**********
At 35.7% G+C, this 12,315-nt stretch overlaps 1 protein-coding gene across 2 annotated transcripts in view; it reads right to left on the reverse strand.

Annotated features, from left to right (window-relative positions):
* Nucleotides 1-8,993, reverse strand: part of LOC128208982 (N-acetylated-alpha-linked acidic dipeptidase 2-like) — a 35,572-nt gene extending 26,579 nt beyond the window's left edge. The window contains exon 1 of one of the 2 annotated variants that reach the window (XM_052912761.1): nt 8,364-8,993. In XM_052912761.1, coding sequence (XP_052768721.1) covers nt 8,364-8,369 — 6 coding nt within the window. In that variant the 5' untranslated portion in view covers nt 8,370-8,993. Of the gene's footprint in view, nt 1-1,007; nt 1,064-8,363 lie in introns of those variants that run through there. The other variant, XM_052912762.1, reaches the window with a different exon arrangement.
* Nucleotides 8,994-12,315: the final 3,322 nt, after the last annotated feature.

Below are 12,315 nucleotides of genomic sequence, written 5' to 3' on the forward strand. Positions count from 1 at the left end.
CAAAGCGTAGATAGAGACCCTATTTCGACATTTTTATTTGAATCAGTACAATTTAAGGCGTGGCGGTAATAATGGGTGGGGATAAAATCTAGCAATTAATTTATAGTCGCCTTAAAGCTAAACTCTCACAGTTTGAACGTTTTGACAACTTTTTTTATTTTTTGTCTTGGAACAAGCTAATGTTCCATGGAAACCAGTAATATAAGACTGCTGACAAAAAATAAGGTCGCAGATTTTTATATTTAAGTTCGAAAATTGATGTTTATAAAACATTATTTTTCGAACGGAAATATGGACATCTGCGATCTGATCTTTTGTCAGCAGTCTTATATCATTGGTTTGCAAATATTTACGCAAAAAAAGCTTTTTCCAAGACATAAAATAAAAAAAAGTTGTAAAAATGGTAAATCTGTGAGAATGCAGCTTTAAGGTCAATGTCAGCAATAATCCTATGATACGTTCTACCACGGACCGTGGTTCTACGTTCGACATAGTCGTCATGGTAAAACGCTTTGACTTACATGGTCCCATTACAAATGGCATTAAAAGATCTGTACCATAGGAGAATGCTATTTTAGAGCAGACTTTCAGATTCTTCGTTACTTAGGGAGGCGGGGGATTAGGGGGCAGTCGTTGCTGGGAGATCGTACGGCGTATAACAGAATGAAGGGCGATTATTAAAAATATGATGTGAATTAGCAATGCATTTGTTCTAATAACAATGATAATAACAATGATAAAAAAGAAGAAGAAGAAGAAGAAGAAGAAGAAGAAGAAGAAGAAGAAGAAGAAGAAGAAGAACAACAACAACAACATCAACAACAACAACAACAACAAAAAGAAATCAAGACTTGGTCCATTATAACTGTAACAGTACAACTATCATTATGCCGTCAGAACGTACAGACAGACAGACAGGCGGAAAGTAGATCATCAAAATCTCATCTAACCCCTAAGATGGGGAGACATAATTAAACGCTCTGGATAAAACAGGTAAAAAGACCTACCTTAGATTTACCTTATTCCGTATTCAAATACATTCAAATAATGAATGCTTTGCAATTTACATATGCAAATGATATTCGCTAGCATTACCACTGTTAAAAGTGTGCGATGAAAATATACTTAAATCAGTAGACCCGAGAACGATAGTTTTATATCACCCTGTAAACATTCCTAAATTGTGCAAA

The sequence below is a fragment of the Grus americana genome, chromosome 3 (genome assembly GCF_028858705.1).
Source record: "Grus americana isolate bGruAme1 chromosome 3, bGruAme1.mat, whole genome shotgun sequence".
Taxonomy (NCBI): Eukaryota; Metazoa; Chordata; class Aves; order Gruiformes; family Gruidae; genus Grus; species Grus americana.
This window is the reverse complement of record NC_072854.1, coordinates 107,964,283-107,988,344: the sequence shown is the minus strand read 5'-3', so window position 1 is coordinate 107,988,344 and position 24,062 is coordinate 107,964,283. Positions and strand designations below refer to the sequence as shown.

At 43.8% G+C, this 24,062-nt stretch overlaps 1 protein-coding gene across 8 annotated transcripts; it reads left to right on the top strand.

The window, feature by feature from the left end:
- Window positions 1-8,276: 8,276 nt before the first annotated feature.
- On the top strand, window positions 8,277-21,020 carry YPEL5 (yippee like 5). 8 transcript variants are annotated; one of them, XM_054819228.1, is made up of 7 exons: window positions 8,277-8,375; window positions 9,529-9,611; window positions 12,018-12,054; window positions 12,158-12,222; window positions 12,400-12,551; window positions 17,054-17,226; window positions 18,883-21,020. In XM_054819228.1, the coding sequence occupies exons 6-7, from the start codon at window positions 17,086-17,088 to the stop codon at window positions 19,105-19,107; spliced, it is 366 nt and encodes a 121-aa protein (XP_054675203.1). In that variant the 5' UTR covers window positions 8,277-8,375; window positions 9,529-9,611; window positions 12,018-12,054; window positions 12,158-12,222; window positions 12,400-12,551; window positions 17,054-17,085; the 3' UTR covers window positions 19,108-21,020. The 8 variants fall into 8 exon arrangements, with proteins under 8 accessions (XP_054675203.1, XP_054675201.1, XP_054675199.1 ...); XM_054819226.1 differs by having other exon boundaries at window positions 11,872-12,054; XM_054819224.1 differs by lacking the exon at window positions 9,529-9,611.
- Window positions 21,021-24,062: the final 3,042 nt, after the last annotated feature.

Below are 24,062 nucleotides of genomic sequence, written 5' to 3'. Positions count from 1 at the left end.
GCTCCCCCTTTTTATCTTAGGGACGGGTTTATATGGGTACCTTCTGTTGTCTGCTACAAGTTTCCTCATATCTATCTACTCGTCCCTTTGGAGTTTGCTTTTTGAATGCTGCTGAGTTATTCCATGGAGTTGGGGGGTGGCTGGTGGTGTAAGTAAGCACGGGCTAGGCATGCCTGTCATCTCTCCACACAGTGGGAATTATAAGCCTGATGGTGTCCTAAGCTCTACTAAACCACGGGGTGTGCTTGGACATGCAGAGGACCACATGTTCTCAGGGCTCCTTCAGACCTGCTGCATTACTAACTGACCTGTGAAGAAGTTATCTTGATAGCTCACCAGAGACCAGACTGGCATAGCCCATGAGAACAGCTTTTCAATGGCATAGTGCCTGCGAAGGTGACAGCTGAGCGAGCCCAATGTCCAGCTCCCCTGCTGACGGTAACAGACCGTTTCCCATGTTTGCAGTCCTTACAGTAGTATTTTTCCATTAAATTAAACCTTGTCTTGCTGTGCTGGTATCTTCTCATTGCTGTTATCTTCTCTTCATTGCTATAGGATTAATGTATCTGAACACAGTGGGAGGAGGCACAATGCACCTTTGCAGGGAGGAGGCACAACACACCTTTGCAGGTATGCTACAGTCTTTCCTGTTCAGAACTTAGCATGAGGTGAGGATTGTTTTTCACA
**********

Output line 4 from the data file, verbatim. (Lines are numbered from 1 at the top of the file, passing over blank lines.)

* Nucleotides 8,994-12,315: the final 3,322 nt, after the last annotated feature.